How To Paint With Pearl…
In this post let’s briefly touch on automotive pearl painting, pearls, flakes and micro sequence flake.
The most popular automotive pearls come in 2 forms. The first is your powder pearls then your liquid pearls. The difference is nothing much. One is just mixed in a sappy liquid which you scoop out and add to your clear coat.
Pro’s and Cons of liquid pearls: As time goes on, you’ll have a problem opening your jar because of the pearl mixture getting in between the can cap and jar. But with dry pearls you won’t have this problem and there still very easy to open and mix into your paints.
I’ve also noticed that you can get some colors in liquid pearl that you can’t get with the dry pearls. Here is a picture of what the dry cans of flake and pearl looks like by House of Kolor paints.
Adding pearls to paint: Pearls are added in your clear coat during your base/clear paint job. The most common question is… is there a certain recommended amount that you should add into your clear coat?
The answer is no. It’s all user preference. Your best bet is to test a panel of your base color choice followed by a mixture of desired pearl in your clear.
A safe pearl/clear mixture would be about a teaspoon full of pearl per quart of clear coat. Just like painting candy, the more coats you lay on the darker and more visible your pearl coat will become.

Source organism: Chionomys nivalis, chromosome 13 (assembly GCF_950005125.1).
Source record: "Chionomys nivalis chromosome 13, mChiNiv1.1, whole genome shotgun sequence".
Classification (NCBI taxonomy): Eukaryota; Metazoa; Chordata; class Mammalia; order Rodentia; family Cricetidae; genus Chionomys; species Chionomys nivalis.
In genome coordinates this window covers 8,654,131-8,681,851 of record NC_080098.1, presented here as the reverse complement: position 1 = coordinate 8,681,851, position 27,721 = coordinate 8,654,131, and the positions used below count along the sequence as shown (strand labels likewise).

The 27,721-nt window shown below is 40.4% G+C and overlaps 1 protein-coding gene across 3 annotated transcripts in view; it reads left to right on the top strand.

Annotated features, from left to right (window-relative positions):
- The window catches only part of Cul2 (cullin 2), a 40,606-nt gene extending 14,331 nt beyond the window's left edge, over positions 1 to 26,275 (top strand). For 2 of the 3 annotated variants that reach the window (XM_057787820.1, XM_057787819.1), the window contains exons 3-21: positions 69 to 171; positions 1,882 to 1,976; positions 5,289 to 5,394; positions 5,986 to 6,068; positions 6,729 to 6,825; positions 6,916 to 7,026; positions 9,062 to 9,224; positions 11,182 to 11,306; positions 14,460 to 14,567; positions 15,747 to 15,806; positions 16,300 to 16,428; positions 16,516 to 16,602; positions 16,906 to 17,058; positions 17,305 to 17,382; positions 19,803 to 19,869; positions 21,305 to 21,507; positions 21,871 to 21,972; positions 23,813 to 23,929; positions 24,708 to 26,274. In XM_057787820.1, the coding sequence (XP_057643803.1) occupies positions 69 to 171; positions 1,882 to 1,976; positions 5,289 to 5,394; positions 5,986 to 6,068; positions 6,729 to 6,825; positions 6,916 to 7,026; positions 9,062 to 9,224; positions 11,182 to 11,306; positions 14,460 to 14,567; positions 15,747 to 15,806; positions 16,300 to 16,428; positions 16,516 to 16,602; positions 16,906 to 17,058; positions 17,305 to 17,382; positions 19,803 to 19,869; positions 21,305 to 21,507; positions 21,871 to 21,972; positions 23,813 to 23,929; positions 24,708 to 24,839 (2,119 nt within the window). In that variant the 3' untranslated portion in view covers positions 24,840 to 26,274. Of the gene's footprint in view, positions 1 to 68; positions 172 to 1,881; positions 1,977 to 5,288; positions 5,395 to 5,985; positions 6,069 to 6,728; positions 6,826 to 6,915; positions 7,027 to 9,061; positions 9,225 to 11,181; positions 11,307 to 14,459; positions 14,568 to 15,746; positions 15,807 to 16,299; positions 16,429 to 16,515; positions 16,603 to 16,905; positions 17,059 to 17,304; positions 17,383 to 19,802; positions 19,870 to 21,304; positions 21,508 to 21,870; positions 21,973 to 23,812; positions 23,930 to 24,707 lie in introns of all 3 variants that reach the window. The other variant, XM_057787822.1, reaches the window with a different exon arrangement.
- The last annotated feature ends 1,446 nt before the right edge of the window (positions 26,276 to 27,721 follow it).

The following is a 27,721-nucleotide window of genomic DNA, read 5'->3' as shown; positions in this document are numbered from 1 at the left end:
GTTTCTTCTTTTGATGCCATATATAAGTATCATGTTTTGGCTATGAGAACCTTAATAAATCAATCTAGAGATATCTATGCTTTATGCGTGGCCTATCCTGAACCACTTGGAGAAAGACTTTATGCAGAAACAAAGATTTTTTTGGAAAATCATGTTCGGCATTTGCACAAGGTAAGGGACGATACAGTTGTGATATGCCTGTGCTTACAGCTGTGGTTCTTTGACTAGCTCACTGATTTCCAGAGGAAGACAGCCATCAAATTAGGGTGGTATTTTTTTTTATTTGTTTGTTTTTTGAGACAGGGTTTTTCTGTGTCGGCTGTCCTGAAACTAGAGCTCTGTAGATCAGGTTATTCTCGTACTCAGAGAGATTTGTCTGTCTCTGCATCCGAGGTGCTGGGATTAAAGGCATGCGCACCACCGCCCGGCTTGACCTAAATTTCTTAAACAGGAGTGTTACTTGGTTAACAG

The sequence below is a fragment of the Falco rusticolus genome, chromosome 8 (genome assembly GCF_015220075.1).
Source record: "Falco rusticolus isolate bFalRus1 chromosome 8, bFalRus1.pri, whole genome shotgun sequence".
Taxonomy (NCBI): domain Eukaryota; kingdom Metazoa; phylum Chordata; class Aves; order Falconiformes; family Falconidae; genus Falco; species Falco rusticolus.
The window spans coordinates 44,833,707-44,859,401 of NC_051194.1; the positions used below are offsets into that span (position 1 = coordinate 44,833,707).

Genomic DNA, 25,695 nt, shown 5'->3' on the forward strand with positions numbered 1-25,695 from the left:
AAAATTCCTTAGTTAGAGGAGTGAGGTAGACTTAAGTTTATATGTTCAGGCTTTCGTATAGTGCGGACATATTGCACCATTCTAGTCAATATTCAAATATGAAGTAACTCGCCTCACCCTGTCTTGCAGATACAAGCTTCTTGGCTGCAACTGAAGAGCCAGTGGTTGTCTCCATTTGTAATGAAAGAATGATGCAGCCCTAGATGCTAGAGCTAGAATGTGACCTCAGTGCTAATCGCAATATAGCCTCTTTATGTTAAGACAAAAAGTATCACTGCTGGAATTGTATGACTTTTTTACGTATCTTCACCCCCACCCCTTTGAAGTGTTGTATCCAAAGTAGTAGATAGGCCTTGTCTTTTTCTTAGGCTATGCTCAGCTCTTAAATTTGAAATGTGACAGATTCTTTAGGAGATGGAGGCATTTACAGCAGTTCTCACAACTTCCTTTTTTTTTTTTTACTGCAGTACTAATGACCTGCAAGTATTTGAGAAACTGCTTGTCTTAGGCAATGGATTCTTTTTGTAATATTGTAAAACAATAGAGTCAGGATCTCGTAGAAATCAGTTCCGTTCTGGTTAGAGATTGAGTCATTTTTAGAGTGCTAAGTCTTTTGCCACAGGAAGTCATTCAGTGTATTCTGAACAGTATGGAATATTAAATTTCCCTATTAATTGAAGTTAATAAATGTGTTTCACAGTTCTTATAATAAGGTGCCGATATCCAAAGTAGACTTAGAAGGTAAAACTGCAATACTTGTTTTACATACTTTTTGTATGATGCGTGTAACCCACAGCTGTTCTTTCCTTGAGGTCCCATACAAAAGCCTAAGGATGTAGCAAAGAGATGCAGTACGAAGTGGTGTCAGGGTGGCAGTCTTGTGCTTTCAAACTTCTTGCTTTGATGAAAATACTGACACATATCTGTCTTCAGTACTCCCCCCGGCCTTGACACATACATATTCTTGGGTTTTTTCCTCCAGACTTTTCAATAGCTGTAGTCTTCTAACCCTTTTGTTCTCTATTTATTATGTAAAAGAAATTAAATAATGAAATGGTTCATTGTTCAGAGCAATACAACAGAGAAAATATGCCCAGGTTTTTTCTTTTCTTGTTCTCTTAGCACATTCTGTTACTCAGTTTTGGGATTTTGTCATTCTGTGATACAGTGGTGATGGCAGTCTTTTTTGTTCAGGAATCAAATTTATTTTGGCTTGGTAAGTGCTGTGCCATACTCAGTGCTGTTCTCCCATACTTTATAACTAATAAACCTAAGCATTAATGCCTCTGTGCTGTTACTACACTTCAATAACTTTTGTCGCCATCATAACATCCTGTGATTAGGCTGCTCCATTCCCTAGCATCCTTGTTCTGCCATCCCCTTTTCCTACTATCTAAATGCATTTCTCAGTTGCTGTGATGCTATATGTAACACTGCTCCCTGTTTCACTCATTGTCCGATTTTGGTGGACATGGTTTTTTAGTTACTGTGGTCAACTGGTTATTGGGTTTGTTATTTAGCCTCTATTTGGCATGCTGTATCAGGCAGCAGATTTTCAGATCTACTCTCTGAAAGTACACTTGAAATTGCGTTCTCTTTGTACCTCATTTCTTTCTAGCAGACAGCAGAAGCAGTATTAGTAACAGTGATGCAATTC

As an example: one teaspoon of granulated white sugar is equal to about 4.2 grams. There are approximately 4-8 grams of sugar in a teaspoon of sugar, depending on its granularity.
It is important to note that a teaspoon (tsp.) is a unit of volume, whereas a gram is a unit of weight.
If you are buying a bottle of cola with 44 grams of sugar, you would divide 44 by 4.2 which is equal to about 10 teaspoons of sugar.
About Flakes: You basically have two kinds of flake, Jumbo and Micro sequence flake. Here are a few pictures of both:
As you can see these flakes are commonly painted on lowrider classics. There is a trick when painting with jumbo flake which we explain and show you within the VIP Club and Trainings.
A lot of times when painting with these jumbo flake, you need to lay a few extra layers of clear to bury your flake.
Most times you even have to let your initial flake coat dry for a day or two, then colorsand followed by another prep stage with layers of clear coat.
5-8 Coats of clear are the norm for these custom flake paint jobs that use jumbo flakes.
Your final result will be a DEEP, GLOSSY & Beautiful finish if color sanded and buffed properly… of course.
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